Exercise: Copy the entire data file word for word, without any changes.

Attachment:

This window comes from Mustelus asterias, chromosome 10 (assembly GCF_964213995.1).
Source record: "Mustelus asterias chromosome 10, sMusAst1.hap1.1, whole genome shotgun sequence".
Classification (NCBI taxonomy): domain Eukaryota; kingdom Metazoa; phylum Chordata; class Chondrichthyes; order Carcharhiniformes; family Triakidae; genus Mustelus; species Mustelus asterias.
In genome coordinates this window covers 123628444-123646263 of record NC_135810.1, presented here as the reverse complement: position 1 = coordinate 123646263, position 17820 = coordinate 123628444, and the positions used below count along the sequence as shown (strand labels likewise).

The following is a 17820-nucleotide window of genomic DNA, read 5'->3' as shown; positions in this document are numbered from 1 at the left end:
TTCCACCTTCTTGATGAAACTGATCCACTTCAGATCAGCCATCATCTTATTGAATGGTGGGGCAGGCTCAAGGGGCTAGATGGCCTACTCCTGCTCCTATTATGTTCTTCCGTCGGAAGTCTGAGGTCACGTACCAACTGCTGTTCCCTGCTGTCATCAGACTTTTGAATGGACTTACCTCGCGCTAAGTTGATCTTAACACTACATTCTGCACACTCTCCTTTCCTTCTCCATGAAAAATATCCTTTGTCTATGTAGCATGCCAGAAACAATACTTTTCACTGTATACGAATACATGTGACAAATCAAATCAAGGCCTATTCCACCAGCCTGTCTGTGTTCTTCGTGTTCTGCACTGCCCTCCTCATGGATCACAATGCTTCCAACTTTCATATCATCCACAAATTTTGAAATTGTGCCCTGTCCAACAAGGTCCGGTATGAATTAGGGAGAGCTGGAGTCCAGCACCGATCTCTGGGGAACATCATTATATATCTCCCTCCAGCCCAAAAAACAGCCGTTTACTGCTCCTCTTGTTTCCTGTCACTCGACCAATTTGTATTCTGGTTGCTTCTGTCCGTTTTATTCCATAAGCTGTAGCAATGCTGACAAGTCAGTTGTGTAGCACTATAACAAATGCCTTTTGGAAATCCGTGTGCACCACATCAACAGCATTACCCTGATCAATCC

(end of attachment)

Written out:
This window comes from Mustelus asterias, chromosome 10 (assembly GCF_964213995.1).
Source record: "Mustelus asterias chromosome 10, sMusAst1.hap1.1, whole genome shotgun sequence".
Classification (NCBI taxonomy): domain Eukaryota; kingdom Metazoa; phylum Chordata; class Chondrichthyes; order Carcharhiniformes; family Triakidae; genus Mustelus; species Mustelus asterias.
In genome coordinates this window covers 123628444-123646263 of record NC_135810.1, presented here as the reverse complement: position 1 = coordinate 123646263, position 17820 = coordinate 123628444, and the positions used below count along the sequence as shown (strand labels likewise).

The following is a 17820-nucleotide window of genomic DNA, read 5'->3' as shown; positions in this document are numbered from 1 at the left end:
TTCCACCTTCTTGATGAAACTGATCCACTTCAGATCAGCCATCATCTTATTGAATGGTGGGGCAGGCTCAAGGGGCTAGATGGCCTACTCCTGCTCCTATTATGTTCTTCCGTCGGAAGTCTGAGGTCACGTACCAACTGCTGTTCCCTGCTGTCATCAGACTTTTGAATGGACTTACCTCGCGCTAAGTTGATCTTAACACTACATTCTGCACACTCTCCTTTCCTTCTCCATGAAAAATATCCTTTGTCTATGTAGCATGCCAGAAACAATACTTTTCACTGTATACGAATACATGTGACAAATCAAATCAAGGCCTATTCCACCAGCCTGTCTGTGTTCTTCGTGTTCTGCACTGCCCTCCTCATGGATCACAATGCTTCCAACTTTCATATCATCCACAAATTTTGAAATTGTGCCCTGTCCAACAAGGTCCGGTATGAATTAGGGAGAGCTGGAGTCCAGCACCGATCTCTGGGGAACATCATTATATATCTCCCTCCAGCCCAAAAAACAGCCGTTTACTGCTCCTCTTGTTTCCTGTCACTCGACCAATTTGTATTCTGGTTGCTTCTGTCCGTTTTATTCCATAAGCTGTAGCAATGCTGACAAGTCAGTTGTGTAGCACTATAACAAATGCCTTTTGGAAATCCGTGTGCACCACATCAACAGCATTACCCTGATCAATCC